Staking a “claim” with inverted curves

By: Kevin Flanagan, Head of Fixed Income Strategy

Key Takeaways

  • The U.S. economy has not entered a recession despite the inverted yield curve, which historically predicted recessions, and this may be due to the relatively solid labor market setting.
  • The monthly Employment Situation report and the initial jobless claims series are crucial indicators for the money and bond markets, as well as for the Federal Reserve (Fed). 
  • The current level of new jobless claims is significantly lower than the levels prior to the past four recessions and the average level of claims over a 40-year period, indicating a relatively strong labor market. 

Remember when an inverted yield curve used to predict recessions? Here we are about two years removed from the Treasury yield curve moving into negative territory, and the U.S. economy has yet to move into recession territory. The economy’s resilience has certainly been a surprisingly welcome development and has left many market participants wondering what happened. Indeed, history has shown us that the track record of inverted yield curves predicting a recession was almost foolproof. Now, I certainly don’t want to put a whammy on things, but if you’re wondering why an economic downturn has yet to occur, perhaps you don’t need to look any further than the relatively solid labor market setting.

There is no question that the monthly Employment Situation report is essentially either 1 or 1A in terms of importance, not just for the money and bond markets but for the Fed as well. Recently, inflation data has also snuck into the top category, but that’s for another blog.

Another set of employment data that is rather useful to focus on is the initial jobless claims series. This report comes out weekly and offers investors and policy makers a more “real-time” look at labor market trends. In addition, it is one of the 10 leading economic indicators.

This series has captured its own fair share of headlines since the Fed began its aggressive rate hike cycle, as market participants have been looking for clues to any adverse impact this tightening episode may have had on the labor markets. Once again, in surprising fashion, the level of new weekly unemployment claims has remained historically low despite the rise in interest rates.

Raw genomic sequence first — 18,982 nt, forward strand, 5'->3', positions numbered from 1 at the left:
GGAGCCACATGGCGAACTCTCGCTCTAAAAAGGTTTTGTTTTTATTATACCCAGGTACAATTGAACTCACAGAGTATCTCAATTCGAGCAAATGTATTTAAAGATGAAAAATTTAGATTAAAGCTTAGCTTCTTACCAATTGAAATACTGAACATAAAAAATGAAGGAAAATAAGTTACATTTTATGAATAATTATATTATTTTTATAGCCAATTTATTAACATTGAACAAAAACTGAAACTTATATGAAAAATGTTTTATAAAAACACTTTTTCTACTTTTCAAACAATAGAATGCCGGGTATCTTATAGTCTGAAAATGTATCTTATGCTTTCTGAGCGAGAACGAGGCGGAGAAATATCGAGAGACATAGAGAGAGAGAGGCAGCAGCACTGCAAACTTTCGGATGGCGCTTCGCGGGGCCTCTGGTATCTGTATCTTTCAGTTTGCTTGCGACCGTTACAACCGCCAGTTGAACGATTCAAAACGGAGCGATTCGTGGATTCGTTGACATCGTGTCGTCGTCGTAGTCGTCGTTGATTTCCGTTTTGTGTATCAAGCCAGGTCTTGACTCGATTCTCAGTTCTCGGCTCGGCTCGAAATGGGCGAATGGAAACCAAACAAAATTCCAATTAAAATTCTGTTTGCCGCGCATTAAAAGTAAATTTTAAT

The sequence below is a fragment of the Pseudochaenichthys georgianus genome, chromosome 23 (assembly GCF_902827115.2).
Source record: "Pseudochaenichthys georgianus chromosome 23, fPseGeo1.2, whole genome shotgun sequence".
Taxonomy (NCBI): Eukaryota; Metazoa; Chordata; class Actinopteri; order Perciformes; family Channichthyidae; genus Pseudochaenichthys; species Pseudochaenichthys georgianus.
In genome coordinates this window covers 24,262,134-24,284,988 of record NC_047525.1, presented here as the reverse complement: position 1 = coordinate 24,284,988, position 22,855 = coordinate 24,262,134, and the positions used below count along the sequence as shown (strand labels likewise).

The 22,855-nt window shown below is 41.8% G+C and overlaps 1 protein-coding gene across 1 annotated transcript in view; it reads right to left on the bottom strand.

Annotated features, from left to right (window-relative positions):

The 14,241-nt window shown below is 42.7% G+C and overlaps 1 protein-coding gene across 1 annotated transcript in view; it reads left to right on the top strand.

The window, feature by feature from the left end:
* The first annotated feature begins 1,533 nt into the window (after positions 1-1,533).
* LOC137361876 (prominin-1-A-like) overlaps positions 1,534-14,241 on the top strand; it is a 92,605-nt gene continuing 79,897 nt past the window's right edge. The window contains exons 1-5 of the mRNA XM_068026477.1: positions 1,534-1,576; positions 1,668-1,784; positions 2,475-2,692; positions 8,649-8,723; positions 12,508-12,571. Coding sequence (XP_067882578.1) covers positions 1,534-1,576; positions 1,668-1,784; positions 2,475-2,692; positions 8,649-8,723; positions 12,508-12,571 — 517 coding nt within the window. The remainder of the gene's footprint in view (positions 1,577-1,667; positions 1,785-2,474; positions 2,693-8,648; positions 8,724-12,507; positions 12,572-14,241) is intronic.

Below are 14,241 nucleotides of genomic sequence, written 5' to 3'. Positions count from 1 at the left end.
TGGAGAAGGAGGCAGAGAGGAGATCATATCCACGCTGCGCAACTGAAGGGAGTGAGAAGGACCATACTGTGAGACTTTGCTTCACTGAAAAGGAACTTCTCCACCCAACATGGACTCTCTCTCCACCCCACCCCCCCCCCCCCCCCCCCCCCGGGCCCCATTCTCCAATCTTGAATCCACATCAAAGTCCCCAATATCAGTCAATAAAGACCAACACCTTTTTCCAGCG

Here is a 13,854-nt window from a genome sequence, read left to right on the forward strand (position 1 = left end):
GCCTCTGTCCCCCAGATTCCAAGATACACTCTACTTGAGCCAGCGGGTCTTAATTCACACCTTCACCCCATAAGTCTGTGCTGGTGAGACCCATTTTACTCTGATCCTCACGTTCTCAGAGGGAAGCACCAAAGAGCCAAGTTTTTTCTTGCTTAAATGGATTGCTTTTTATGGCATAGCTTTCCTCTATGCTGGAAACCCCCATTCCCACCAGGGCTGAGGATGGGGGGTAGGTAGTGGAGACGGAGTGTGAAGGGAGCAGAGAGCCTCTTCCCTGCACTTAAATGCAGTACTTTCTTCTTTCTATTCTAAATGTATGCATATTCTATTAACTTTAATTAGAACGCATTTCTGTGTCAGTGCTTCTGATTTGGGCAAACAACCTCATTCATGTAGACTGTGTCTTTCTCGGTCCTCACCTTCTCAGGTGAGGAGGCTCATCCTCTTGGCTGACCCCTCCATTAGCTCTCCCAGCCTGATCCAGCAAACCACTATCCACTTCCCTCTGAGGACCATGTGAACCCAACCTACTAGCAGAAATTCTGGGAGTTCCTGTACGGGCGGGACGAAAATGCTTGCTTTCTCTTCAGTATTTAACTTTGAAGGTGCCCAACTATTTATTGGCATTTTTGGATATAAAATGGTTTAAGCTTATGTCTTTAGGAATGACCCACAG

There have been periods in the last year or so when the level of new claimants would rise unexpectedly, but then in future reports, the number would come back down again. More recently, the weekly reading rose to a 10-month-high watermark, and needless to say, there was some chatter that this increase could finally be a sign that the labor markets may be beginning to soften up.

While perhaps that may prove to be the case, I thought it would be prudent to put the level of jobless claims into some perspective and not rush to any conclusions. In order to get a more accurate picture, I decided to go back and look at the 40-year period prior to COVID-19 for some guidance. Interestingly, this also coincides with many analyses regarding the inverted yield curve and recession relationship.

So, what does one discover about the current reading of 238,000 new jobless claims? Two very important factoids:

  • It is at least 100,000 or more below the levels that existed prior to the past four recessions.
  • It is 125,000 below the average level of claims for this 40-year period.


While the monthly inflation data might be getting “top billing” of late, investors should also remember the importance of labor market trends and their impact on Fed policy, a point Chairman Powell reiterated at the June FOMC presser. Against this backdrop, the weekly jobless claims report can serve as a useful indicator for investors to focus on, but as yet, it is not flashing any warning signals.

This post first appeared on June 26, 2024 on the WisdomTree blog



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